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Muggers In the Street

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Album Review

In 1984 the under-productive reggae singer Junior Murvin took his honey-toned voice to the studios of Henry "Junjo" Lawes, a producer riding high at the time on the dancehall explosion. Surprisingly, their collaboration, Muggers in the Street, doesn't recast the singer who gave the world "Police and Thieves" and "Roots Train" as a ragga or dancehall king. Instead, it's roots music with special guests Al Campbell and Tony Tuff stopping by for duets. This sounds like a winning proposition but someone forgot to bring the memorable tunes, and Murvin often sounds uncommitted to these mediocre songs. Worst of them all, the title track is a weak sequel to "Police and Thieves" that finds Jamaica descending into a chaos so depressing that there's no poetic way to put it. It's just a bummer and Murvin's falsetto voice is all about communicating frail hope and yearning for joy. For proof, check the satisfying "Think Twice," which when followed by the equally good "I'll Follow You" brings the album to a "too little, too late" close. Seeing as how there's so little Murvin available, Muggers is worth considering for those who have already come under this endearing singer's spell; just don't expect Police & Thieves-sized thrills.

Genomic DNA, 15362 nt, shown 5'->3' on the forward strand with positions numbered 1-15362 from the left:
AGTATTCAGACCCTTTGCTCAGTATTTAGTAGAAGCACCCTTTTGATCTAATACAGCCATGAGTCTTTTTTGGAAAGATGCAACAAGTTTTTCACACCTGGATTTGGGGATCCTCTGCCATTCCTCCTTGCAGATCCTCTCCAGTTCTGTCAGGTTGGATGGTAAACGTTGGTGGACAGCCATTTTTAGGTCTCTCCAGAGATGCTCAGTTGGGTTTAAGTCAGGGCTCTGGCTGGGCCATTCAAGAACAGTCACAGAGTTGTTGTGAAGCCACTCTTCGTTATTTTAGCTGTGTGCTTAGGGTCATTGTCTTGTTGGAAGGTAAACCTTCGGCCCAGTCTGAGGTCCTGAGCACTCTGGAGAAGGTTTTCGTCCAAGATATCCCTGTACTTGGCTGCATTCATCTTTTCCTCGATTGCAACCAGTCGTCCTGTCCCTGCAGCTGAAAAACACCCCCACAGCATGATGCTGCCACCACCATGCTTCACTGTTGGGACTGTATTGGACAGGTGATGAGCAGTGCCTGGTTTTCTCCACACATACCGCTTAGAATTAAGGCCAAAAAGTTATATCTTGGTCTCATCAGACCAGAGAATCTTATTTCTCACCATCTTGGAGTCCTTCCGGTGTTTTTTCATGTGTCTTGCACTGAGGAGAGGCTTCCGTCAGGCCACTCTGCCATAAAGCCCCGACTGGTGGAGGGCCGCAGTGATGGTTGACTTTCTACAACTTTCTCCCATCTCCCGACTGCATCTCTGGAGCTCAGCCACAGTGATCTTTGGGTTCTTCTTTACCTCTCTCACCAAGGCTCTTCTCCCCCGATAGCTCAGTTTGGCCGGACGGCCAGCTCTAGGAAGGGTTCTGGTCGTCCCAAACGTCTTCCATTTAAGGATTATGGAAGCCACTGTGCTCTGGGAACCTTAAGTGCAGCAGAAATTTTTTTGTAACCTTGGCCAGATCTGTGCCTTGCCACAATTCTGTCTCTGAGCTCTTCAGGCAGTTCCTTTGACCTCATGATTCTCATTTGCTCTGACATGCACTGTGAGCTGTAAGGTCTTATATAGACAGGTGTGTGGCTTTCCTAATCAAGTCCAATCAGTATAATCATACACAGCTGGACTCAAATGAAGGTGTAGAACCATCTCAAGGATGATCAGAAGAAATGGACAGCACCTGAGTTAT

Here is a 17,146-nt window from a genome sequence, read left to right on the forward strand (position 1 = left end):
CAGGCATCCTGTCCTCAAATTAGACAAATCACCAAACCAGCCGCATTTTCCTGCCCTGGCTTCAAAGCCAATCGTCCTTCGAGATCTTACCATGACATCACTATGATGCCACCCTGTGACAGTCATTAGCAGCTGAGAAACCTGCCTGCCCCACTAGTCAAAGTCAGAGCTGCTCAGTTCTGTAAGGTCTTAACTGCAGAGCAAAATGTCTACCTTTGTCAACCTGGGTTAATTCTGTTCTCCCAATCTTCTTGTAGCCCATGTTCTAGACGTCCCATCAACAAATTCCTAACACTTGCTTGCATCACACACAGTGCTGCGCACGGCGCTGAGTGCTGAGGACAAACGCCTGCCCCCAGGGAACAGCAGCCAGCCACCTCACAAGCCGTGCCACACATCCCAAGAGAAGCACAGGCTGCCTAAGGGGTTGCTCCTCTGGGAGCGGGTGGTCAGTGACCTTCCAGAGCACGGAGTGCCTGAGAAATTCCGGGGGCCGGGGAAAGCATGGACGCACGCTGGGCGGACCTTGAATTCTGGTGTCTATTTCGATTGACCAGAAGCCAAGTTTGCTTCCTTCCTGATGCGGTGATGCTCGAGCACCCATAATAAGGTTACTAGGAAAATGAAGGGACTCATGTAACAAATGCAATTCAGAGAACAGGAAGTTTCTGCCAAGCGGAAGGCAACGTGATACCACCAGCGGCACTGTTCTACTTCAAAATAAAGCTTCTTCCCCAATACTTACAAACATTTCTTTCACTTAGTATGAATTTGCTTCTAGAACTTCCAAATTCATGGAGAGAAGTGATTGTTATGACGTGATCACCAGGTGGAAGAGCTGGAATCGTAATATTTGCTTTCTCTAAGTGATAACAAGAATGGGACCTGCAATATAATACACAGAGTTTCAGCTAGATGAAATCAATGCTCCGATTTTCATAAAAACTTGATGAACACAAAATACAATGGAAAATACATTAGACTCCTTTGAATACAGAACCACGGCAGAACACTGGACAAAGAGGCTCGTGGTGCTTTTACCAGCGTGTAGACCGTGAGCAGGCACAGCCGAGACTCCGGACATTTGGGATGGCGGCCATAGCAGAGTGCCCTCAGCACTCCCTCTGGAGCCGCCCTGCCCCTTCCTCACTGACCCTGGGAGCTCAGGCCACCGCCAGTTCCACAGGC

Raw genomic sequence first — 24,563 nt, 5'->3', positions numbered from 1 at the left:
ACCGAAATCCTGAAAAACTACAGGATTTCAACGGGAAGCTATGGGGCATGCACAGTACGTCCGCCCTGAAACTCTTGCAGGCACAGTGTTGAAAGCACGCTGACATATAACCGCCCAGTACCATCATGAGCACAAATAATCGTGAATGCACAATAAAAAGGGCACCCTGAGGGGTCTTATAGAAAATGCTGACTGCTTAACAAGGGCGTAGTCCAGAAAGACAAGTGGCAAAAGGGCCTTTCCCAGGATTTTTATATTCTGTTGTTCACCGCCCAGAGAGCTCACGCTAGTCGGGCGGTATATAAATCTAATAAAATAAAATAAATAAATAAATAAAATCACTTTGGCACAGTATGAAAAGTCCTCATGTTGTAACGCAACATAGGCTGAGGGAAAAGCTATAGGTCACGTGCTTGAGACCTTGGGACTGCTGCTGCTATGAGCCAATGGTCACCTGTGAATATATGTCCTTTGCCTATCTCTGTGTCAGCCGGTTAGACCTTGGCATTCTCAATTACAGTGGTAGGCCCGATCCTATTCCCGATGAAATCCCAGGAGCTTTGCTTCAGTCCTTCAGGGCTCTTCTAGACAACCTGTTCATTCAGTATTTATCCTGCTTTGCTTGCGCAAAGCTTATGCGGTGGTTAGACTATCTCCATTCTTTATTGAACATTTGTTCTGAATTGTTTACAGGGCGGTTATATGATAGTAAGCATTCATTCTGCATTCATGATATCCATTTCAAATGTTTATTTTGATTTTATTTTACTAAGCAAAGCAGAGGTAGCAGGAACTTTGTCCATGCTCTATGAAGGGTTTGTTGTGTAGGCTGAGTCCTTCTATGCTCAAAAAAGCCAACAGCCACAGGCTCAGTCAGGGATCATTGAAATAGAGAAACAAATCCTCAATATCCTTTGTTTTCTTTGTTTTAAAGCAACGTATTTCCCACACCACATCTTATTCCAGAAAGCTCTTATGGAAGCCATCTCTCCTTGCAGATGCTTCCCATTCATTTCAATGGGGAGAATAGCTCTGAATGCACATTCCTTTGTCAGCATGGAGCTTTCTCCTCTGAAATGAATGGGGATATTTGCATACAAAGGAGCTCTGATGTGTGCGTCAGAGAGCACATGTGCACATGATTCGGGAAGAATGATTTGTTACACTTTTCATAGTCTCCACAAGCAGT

Born: 1949 in Port Antonio, Jamaica

Genre: Reggae

Years Active: '60s, '70s, '80s, '90s, '00s, '10s

Best known for his all-time classic "Police and Thieves," Junior Murvin was gifted with a unique, feather-light falsetto that inspired some of Lee "Scratch" Perry's most unearthly productions. Murvin wasn't exactly the most prolific reggae star of the late '70s, yet such is the stature of "Police and Thieves" and its accompanying album of the same name that Murvin would still be a legend even if he'd never recorded another note. And, indeed, comparatively few listeners heard much of his sporadic...
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Muggers In the Street, Junior Murvin
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